In time, the members of a small film crew fall into roles. These may include such archetypes as prophet, diplomat, visionary, navigator, earth-mother, scribe, nurse, strong man, and fixer. Someone will always assume the role of jester or clown, for each crew develops its own special humor and in-jokes. [End Page 32]

The feeling that comes from working effectively as a group is important: it can be the most exhilarating and energizing experience imaginable, and seems to be specially strong during times of crisis. Careful selection of the right partners makes anything in the world possible. A team of determined friends is unstoppable.

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Photo 2: Results from the process-film still from the narrative project Pirates and Pills, Practicum Course 2007.

The importance of developing "team spirit" and a sense of trust on the set suggests a need for teaching a deeper understanding of interpersonal dynamics. This does not mean that instructors need to evaluate every student using a Myers-Briggs test to determine which crew position suits them best, but it does mean that a closer look is warranted at the ways crews are formed, at what behaviors individual crews contain, and at whether there are distinctive behaviors favoring particular modes of filmmaking.

In this article, I share my observations about collaboration that occur among students on film production projects. I draw on the analysis of two years of learning outcomes surveys, collaboration surveys, interviews, and outside review of films and videos. I also incorporate tools and behavioral charts developed by psychologist and teacher John Bilby. My aim is to gain insight into and offer experiential language for better coaching techniques regarding collaboration, as well as to more accurately reveal the nature of collective learning and shared authorship on group film-production projects.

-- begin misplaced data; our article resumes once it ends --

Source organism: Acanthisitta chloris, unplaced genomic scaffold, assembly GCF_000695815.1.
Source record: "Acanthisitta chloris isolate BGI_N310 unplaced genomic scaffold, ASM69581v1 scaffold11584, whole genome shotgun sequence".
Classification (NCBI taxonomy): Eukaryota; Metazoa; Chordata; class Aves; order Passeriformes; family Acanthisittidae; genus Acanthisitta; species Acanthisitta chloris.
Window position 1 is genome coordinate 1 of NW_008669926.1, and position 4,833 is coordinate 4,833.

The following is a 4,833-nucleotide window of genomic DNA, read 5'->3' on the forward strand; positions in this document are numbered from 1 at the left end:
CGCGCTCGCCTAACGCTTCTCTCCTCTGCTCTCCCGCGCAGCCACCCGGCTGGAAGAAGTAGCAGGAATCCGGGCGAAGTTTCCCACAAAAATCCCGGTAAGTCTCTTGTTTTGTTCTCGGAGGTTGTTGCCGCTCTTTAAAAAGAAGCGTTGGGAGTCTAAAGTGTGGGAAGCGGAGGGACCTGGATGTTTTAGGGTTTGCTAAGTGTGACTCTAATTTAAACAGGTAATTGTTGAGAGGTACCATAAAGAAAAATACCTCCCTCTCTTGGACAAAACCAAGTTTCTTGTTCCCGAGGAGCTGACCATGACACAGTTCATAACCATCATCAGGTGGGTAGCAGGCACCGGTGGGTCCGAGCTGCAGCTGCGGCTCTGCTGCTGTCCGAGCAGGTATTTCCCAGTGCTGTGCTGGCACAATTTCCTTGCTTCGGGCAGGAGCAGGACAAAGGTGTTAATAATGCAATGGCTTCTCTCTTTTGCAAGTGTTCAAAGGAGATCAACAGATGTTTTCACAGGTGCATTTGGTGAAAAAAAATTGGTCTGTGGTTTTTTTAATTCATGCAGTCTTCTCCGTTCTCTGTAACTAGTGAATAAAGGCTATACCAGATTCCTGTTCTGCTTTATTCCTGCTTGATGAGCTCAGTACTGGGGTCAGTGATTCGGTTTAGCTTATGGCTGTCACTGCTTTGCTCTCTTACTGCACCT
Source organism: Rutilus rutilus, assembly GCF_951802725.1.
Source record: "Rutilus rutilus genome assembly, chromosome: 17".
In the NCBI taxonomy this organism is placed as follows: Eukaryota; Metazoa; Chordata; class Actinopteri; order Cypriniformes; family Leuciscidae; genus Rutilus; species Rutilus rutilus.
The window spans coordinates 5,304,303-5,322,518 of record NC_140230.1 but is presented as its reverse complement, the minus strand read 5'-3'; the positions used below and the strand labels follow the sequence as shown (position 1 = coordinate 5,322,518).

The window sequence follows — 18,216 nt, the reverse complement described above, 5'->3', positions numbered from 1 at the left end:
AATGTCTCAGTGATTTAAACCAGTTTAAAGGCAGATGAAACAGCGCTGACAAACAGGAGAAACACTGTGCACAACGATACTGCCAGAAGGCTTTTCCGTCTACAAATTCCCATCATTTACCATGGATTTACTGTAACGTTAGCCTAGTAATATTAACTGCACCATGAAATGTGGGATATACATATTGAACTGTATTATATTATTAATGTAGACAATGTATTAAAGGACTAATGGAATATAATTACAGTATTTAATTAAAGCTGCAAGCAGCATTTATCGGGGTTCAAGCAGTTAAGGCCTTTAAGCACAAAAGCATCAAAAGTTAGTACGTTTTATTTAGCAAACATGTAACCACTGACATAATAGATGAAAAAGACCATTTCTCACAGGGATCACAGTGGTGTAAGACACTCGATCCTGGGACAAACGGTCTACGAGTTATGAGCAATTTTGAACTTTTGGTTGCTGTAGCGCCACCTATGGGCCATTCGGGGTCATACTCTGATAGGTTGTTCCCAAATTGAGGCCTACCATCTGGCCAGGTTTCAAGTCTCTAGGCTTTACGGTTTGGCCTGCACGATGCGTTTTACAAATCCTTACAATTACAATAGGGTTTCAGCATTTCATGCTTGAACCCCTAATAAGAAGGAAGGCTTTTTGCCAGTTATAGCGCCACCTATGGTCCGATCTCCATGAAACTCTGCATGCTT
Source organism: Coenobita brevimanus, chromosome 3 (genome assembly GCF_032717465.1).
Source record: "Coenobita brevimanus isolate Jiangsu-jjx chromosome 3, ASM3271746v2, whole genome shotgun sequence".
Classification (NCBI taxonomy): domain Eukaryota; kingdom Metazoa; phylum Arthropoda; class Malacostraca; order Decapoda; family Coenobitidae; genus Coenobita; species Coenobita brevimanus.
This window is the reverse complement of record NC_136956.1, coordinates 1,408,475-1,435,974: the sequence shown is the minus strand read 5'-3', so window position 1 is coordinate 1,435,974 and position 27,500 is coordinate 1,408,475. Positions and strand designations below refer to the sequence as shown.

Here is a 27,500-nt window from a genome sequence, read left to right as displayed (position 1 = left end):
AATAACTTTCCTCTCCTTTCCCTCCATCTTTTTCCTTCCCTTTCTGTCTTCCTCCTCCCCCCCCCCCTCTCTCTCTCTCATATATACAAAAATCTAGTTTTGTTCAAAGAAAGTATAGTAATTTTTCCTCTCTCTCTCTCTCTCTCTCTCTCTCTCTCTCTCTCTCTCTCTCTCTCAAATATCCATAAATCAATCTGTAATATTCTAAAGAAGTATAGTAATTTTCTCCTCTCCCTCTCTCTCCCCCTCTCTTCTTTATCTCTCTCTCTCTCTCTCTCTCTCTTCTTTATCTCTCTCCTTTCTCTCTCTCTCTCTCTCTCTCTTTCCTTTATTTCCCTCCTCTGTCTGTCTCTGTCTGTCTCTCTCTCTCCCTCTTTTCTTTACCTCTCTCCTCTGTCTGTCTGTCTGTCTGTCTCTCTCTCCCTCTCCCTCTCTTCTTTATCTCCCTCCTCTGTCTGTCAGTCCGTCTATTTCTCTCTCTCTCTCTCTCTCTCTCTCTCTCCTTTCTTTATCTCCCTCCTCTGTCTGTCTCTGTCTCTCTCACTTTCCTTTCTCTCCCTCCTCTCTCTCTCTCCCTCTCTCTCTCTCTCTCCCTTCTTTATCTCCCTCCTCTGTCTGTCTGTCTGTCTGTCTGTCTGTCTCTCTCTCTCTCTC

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Photo 3: Film still from the narrative project Forgiven, Independent Project Course 2007.

Instruments for Measuring Collaboration

My approach to qualifying behaviors in student film collaborations comes principally from integrating the assessment data of 149 students and 24 faculty over a two-year observation window with the work of John Bilby. Bilby combines Buddhist meditation practice as taught [End Page 33] by his mentor Mitsuo Aoki, the work of gestalt psychologists such as Fritz Perls, and Timothy Leary's adaptation of the work of Harry Stack Sullivan published as "Interpersonal Diagnosis of Personality, a Functional Theory and Methodology for Personality Evaluation." Leary's work contains a balanced, counter-clockwise diagnostic tool called "the Leary Wheel," which Bilby worked with for over twenty years before his untimely death in 2007. Bilby broadened Leary's idea into a context encompassing "mindfulness" and awareness practices that culminates into a new tool called the "Wheelbook."